05 May 2010

Transcranial Magnetic Stimulation Lightens Depression

A recent Medical University of South Carolina study of transcranial magnetic stimulation (TMS) to treat depression, supports the use of TMS in medication-resistant depression. A large number of depressed persons do not respond to medical antidepressant therapy, leading to significant disability and suffering.
A sample of 190 patients who had previously failed to respond to antidepressant medications received at least three weeks of randomized, controlled magnetic stimulations on weekdays for three weeks, with the rTMS magnet aimed at their brain's left prefrontal cortex. Those who showed improvement received up to an additional three weeks of such blinded treatment.

Thirteen (14 percent) of 92 patients who received the active treatment achieved remission, compared to 5 (about 5 percent) of 98 patients who received the simulation treatment. Patients who received active rTMS were significantly more likely to reach remission, particularly if they had been moderately, rather than severely, treatment resistant. The remission rate climbed to nearly 30 percent in an open-label phase of this study in which there was no simulation control. George said this is comparable to rates seen in the STAR*D medication studies. However, the researchers note that "the overall number of remitters and responders was less than one would like with a treatment that requires daily intervention for three weeks or more, even with a benign side effect profile."

Patients who responded to active treatment received up to three weeks of additional blinded, controlled rTMS until they achieved remission or stopped showing a meaningful response -- so the number of responders did not differ significantly from the number of remitters. These patients who remitted then received a combination of medications intended to help maintain the treatment effect. Despite failing to respond to medications in the past, most remained in remission for several months.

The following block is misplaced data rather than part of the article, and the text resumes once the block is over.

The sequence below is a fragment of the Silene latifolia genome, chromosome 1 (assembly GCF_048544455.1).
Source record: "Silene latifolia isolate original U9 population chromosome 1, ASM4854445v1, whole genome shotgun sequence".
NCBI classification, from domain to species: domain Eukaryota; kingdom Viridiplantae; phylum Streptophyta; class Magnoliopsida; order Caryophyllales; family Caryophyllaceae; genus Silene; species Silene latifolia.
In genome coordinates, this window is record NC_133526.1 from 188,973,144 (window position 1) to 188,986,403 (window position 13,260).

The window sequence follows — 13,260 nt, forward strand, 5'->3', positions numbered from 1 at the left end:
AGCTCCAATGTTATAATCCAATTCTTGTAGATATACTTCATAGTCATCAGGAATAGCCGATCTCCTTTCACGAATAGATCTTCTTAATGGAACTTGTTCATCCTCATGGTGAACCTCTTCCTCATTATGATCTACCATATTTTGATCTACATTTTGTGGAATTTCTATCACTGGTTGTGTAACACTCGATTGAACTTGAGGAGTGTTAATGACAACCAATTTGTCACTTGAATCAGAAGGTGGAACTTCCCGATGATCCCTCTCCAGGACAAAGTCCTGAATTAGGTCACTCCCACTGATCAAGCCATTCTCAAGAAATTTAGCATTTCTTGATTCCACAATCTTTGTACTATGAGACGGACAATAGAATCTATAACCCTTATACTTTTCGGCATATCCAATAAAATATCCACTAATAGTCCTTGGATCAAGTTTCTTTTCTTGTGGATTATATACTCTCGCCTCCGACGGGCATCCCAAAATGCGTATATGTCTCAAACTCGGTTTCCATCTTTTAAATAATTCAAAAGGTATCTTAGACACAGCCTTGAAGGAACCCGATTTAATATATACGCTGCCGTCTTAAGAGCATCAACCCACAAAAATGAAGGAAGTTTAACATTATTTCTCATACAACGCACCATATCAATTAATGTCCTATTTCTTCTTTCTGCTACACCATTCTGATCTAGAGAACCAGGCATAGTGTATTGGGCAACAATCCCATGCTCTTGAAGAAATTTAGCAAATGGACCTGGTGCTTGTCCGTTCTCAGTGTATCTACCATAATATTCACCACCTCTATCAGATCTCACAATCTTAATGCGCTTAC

Study participants who failed to improve during the blinded phase entered a course of open-label rTMS. Among those who had been in the active rTMS group, 30 percent achieved remission during this second phase. This suggests that some patients might require as many as 5-6 weeks of daily rTMS treatment, according to George. Most patients who remitted required 3-5 weeks of treatment.
"For treatment resistant-patients, we found that rTMS is at least as good as current medications or anything else we have available, except ECT," said George. "Our current antidepressants do not work for many people."

Since the rTMS treatment did not trigger any seizures or notable side effects, the researchers propose that higher levels of magnetic stimulation be used in future studies, as evidence suggests antidepressant effects of such stimulation are dose-dependent. Higher remission rates might also be attainable if rTMS were combined with medications, they suggest.
Using magnetic resonance imaging (MRI) scans of patients' brains showing exactly where the magnetic coil was positioned, the researchers hope to confirm earlier findings suggesting that a more forward and to-the-side placement produces a larger therapeutic effect. They plan to report the results of the MRI analysis at the American Psychiatric Association meeting in late May. _SD

Large number of links to more information on TMS

TMS should not be confused with deep brain stimulation (DBS) or electroconvulsive therapy (ECT). DBS requires implanting electrodes inside the brain, and ECT involves electric shock under anesthesia, designed to trigger short term seizure activity.

The field of electromagnetic stimulation of the brain for therapeutic purposes is still in its infancy. As better forms of real-time imaging of brain activity are developed, innovations in brain stimulation will allow for real-time monitoring of the effects of the stimulation on the physiological level. In other words, the stimulation will be "dialed in" to a physiologic and subjective "sweet spot" of effect. Stimulators and monitors will be lightweight and small enough to be carried unobtrusively, and easily available for situational adjustments and calibration.

And that will be just the beginning. The danger to humans will be the temptation to succumb to "easy bliss" while neglecting some of the more difficult lessons and transitions which are absolutely necessary for living a full and satisfying life. Of course, we are a long way from that concern -- at least using this technology -- for the masses of humankind.

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